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One nation located in Ibero-America tops the list of destinations for retirees.
Perhaps you’ve never heard of Ibero-America — I hadn’t until I studied it in college — but you might want familiarize yourself with the region.
Nine of the top 10 countries in International Living’s are located in that region. The one exception is Malaysia, which came in at No. 5.
Ibero-America is generally considered to comprise the Spanish- and Portuguese-speaking countries and territories of the Americas. Many also include Spain and Portugal themselves as part of the region. “Ibero” refers to Europe’s Iberian peninsula, which is home to Spain and Portugal.
International Living’s retirement index dates back 26 years. This year, it’s a ranking of 25 countries based on an analysis of 12 factors:
- Buying and investing
- Benefits and discounts
- Visas and residence
- Cost of living
- Fitting in
- Entertainment and amenities
- Health care
- Healthy lifestyle
Each of the 25 countries received a score for each of these categories as well as a “final score.” The countries were ranked based on their final scores, with the top 10 nations being:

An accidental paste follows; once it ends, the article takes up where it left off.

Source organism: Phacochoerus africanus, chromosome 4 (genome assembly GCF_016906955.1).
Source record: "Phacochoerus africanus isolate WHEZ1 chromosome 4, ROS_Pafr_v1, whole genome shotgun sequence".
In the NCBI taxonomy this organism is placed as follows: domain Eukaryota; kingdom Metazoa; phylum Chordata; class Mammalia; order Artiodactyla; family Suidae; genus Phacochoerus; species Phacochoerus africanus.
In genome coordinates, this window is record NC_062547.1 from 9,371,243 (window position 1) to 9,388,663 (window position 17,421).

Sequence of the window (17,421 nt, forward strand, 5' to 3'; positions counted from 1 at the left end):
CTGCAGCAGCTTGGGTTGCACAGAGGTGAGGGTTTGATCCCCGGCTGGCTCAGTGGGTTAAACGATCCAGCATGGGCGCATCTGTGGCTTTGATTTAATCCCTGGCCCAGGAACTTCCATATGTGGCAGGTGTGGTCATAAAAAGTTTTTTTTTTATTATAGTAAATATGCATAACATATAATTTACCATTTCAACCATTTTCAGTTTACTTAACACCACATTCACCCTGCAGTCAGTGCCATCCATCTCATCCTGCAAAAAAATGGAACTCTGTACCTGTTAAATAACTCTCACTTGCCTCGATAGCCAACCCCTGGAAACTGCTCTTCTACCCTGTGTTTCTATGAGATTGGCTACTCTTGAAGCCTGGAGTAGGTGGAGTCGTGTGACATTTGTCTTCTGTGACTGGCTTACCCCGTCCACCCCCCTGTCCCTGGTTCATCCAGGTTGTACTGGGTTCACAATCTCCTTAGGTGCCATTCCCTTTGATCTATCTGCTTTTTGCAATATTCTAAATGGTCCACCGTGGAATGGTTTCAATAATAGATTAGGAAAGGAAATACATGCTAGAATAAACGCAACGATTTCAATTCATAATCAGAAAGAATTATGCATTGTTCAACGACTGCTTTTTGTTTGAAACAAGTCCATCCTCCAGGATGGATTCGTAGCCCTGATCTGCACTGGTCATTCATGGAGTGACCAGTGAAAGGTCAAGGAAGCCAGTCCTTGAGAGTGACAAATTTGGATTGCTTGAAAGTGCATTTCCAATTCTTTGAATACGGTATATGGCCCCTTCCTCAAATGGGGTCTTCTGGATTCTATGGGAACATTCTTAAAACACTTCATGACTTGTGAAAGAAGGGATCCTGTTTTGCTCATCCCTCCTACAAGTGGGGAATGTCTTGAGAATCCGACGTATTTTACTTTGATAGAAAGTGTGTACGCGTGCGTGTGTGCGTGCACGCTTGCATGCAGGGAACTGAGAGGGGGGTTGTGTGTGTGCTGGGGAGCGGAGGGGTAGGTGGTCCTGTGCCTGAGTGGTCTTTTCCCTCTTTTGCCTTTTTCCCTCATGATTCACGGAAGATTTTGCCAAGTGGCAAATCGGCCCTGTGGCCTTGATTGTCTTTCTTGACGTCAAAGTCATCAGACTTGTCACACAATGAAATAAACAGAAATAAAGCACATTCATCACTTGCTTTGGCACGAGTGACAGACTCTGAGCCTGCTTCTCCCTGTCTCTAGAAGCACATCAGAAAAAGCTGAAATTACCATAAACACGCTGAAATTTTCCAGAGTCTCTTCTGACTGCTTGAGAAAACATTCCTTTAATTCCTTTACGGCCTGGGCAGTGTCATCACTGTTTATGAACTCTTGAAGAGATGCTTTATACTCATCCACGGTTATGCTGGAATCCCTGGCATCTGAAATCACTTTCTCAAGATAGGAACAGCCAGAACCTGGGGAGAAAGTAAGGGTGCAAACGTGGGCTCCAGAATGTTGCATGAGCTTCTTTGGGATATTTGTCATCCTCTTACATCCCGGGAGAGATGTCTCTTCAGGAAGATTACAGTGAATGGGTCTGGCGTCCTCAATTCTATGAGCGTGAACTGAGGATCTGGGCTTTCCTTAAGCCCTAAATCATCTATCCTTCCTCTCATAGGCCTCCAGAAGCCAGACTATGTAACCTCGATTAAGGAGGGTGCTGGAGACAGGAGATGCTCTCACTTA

- Costa Rica: Final score of 91.3
- Mexico: 91.2
- Panama: 91.1
- Ecuador: 88.3
- Malaysia: 87.7
- Colombia: 85.7
- Portugal: 85.5
- Nicaragua: 83.9
- Spain: 83.6
- Peru: 82.8
Ibero-American nations have featured prominently on similar rankings and analyses in recent years.
Eight of the top 10 countries — and all of the top five countries — on International Living’s 2017 retirement index were Ibero-American nations. Costa Rica was No. 4 last year.
Meanwhile, the publication Live and Invest Overseas has its own annual Overseas Retirement Index, which was dominated by cities in Portugal last year.
Considering Costa Rica
If you worry about covering health care costs in retirement — or even before then — you might want to consider moving to Costa Rica. Health care has a lot to do with why International Living ranked it as the No. 1 country for overseas retirement this year.
In the category of healthy lifestyle, the Spanish-speaking country in Central America earned a score of 100. In the health care category, it earned a 99. Those are the two highest scores Costa Rica earned in any of the 12 categories.
Get this: Costa Rica has no army. The nation abolished it in 1949, after a brief but bloody civil war traumatized the country, and put the money that would go to the military instead toward education and health care. The national health care system is open to residents from other nations, too — costing a couple $95 per month, on average.
International Living editor Jason Holland continues:
“Good modern healthcare coverage, traditional and herbal medicine, natural foods, including abundant fresh fruits and vegetables — you can grow your own, thanks to the fertile soil — and a more active lifestyle (it never gets cold, so you can exercise outdoors year-round) combine to help many expats feel healthier than they have in years. Some have even found relief from chronic conditions.”
So, what’s your take? Would you consider retiring to Costa Rica or another foreign country? Share your thoughts below or on .